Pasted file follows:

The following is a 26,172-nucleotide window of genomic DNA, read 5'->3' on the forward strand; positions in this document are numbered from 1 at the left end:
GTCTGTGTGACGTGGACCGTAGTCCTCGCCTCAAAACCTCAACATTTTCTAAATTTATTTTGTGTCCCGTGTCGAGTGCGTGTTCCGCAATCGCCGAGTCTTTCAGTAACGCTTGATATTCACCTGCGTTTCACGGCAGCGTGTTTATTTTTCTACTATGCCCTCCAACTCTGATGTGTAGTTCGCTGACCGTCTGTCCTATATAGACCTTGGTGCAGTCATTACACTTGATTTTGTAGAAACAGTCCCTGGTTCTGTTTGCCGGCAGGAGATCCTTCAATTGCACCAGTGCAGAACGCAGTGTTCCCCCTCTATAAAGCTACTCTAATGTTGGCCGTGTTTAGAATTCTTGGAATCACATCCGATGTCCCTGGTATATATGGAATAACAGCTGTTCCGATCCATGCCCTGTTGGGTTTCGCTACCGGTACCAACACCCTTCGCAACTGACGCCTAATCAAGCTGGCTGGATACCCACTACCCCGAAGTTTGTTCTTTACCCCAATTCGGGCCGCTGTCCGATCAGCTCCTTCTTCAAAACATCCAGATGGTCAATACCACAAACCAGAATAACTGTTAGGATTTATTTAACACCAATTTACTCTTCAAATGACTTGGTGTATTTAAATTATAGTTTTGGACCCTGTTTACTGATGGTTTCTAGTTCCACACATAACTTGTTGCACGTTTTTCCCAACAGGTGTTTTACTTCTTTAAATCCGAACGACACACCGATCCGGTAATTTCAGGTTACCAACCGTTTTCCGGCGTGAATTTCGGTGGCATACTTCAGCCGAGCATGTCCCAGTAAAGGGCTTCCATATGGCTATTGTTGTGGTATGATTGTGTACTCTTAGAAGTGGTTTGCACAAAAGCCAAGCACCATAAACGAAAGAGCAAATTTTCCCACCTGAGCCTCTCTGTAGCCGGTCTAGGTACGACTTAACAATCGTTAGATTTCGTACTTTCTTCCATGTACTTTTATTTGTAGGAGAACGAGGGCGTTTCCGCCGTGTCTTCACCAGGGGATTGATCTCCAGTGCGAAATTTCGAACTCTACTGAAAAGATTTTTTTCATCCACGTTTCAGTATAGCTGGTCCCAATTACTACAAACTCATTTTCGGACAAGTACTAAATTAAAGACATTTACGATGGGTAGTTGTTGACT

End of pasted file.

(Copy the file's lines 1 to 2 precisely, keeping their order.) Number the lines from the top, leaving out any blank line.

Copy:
The following is a 26,172-nucleotide window of genomic DNA, read 5'->3' on the forward strand; positions in this document are numbered from 1 at the left end:
GTCTGTGTGACGTGGACCGTAGTCCTCGCCTCAAAACCTCAACATTTTCTAAATTTATTTTGTGTCCCGTGTCGAGTGCGTGTTCCGCAATCGCCGAGTCTTTCAGTAACGCTTGATATTCACCTGCGTTTCACGGCAGCGTGTTTATTTTTCTACTATGCCCTCCAACTCTGATGTGTAGTTCGCTGACCGTCTGTCCTATATAGACCTTGGTGCAGTCATTACACTTGATTTTGTAGAAACAGTCCCTGGTTCTGTTTGCCGGCAGGAGATCCTTCAATTGCACCAGTGCAGAACGCAGTGTTCCCCCTCTATAAAGCTACTCTAATGTTGGCCGTGTTTAGAATTCTTGGAATCACATCCGATGTCCCTGGTATATATGGAATAACAGCTGTTCCGATCCATGCCCTGTTGGGTTTCGCTACCGGTACCAACACCCTTCGCAACTGACGCCTAATCAAGCTGGCTGGATACCCACTACCCCGAAGTTTGTTCTTTACCCCAATTCGGGCCGCTGTCCGATCAGCTCCTTCTTCAAAACATCCAGATGGTCAATACCACAAACCAGAATAACTGTTAGGATTTATTTAACACCAATTTACTCTTCAAATGACTTGGTGTATTTAAATTATAGTTTTGGACCCTGTTTACTGATGGTTTCTAGTTCCACACATAACTTGTTGCACGTTTTTCCCAACAGGTGTTTTACTTCTTTAAATCCGAACGACACACCGATCCGGTAATTTCAGGTTACCAACCGTTTTCCGGCGTGAATTTCGGTGGCATACTTCAGCCGAGCATGTCCCAGTAAAGGGCTTCCATATGGCTATTGTTGTGGTATGATTGTGTACTCTTAGAAGTGGTTTGCACAAAAGCCAAGCACCATAAACGAAAGAGCAAATTTTCCCACCTGAGCCTCTCTGTAGCCGGTCTAGGTACGACTTAACAATCGTTAGATTTCGTACTTTCTTCCATGTACTTTTATTTGTAGGAGAACGAGGGCGTTTCCGCCGTGTCTTCACCAGGGGATTGATCTCCAGTGCGAAATTTCGAACTCTACTGAAAAGATTTTTTTCATCCACGTTTCAGTATAGCTGGTCCCAATTACTACAAACTCATTTTCGGACAAGTACTAAATTAAAGACATTTACGATGGGTAGTTGTTGACT